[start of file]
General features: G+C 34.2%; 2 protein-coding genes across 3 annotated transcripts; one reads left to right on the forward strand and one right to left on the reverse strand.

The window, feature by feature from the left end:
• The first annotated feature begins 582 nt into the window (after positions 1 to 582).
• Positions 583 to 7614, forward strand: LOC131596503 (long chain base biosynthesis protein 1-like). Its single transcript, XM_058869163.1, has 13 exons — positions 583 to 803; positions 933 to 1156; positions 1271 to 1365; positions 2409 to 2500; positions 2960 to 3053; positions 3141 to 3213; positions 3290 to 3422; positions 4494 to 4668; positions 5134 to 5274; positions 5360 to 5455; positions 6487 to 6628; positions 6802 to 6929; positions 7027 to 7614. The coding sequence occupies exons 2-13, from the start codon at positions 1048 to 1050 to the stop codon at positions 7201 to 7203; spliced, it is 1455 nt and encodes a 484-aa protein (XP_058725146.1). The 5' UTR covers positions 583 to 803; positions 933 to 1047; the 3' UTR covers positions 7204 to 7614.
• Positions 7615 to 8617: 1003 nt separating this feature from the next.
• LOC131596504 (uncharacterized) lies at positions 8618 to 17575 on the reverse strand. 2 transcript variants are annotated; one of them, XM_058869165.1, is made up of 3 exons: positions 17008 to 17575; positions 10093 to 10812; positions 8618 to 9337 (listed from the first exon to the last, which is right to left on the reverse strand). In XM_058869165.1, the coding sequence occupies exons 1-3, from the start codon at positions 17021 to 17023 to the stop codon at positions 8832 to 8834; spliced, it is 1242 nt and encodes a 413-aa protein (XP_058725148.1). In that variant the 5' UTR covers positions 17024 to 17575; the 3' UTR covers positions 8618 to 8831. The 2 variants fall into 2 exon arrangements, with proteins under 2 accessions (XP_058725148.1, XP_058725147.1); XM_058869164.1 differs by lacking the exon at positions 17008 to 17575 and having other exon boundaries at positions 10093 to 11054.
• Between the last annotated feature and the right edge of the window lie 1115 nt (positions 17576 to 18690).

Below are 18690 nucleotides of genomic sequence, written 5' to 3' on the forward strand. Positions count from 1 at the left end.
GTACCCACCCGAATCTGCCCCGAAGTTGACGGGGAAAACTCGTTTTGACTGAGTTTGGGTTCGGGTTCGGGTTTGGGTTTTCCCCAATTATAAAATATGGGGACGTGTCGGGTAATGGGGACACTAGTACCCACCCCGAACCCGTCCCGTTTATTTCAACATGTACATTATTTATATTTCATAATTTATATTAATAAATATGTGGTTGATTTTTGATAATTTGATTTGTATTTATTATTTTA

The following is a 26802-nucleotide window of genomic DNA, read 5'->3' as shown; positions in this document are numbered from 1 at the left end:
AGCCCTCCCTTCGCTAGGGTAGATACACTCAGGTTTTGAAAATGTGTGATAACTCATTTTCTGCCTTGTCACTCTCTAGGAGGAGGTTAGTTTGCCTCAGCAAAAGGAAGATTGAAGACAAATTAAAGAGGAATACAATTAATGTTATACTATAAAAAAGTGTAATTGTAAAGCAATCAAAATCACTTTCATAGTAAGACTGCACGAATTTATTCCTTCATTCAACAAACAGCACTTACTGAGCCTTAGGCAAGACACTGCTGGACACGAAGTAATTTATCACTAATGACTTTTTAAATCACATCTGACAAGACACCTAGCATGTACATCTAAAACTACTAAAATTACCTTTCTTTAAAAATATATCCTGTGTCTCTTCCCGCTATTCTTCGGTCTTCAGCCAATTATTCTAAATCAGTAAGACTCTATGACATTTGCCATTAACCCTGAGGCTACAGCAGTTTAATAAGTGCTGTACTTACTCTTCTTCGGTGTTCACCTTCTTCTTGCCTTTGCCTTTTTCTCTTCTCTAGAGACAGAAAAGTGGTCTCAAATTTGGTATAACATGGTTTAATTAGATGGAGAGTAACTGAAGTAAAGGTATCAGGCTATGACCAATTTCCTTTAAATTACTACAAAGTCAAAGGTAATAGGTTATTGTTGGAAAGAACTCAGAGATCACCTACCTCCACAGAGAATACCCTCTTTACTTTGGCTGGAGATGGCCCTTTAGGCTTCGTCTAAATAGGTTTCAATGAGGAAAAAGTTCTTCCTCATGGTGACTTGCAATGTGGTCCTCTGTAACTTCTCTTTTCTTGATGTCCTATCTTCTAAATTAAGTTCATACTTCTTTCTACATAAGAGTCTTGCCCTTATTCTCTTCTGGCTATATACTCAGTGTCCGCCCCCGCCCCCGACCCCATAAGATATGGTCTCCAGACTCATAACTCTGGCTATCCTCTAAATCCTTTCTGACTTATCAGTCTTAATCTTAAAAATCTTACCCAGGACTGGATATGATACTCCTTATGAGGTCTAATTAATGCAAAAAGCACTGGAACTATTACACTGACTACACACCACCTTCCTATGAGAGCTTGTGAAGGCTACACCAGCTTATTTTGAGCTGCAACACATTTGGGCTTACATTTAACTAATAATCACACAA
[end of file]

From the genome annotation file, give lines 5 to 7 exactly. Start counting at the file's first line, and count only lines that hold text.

• Positions 7615 to 8617: 1003 nt separating this feature from the next.
• LOC131596504 (uncharacterized) lies at positions 8618 to 17575 on the reverse strand. 2 transcript variants are annotated; one of them, XM_058869165.1, is made up of 3 exons: positions 17008 to 17575; positions 10093 to 10812; positions 8618 to 9337 (listed from the first exon to the last, which is right to left on the reverse strand). In XM_058869165.1, the coding sequence occupies exons 1-3, from the start codon at positions 17021 to 17023 to the stop codon at positions 8832 to 8834; spliced, it is 1242 nt and encodes a 413-aa protein (XP_058725148.1). In that variant the 5' UTR covers positions 17024 to 17575; the 3' UTR covers positions 8618 to 8831. The 2 variants fall into 2 exon arrangements, with proteins under 2 accessions (XP_058725148.1, XP_058725147.1); XM_058869164.1 differs by lacking the exon at positions 17008 to 17575 and having other exon boundaries at positions 10093 to 11054.
• Between the last annotated feature and the right edge of the window lie 1115 nt (positions 17576 to 18690).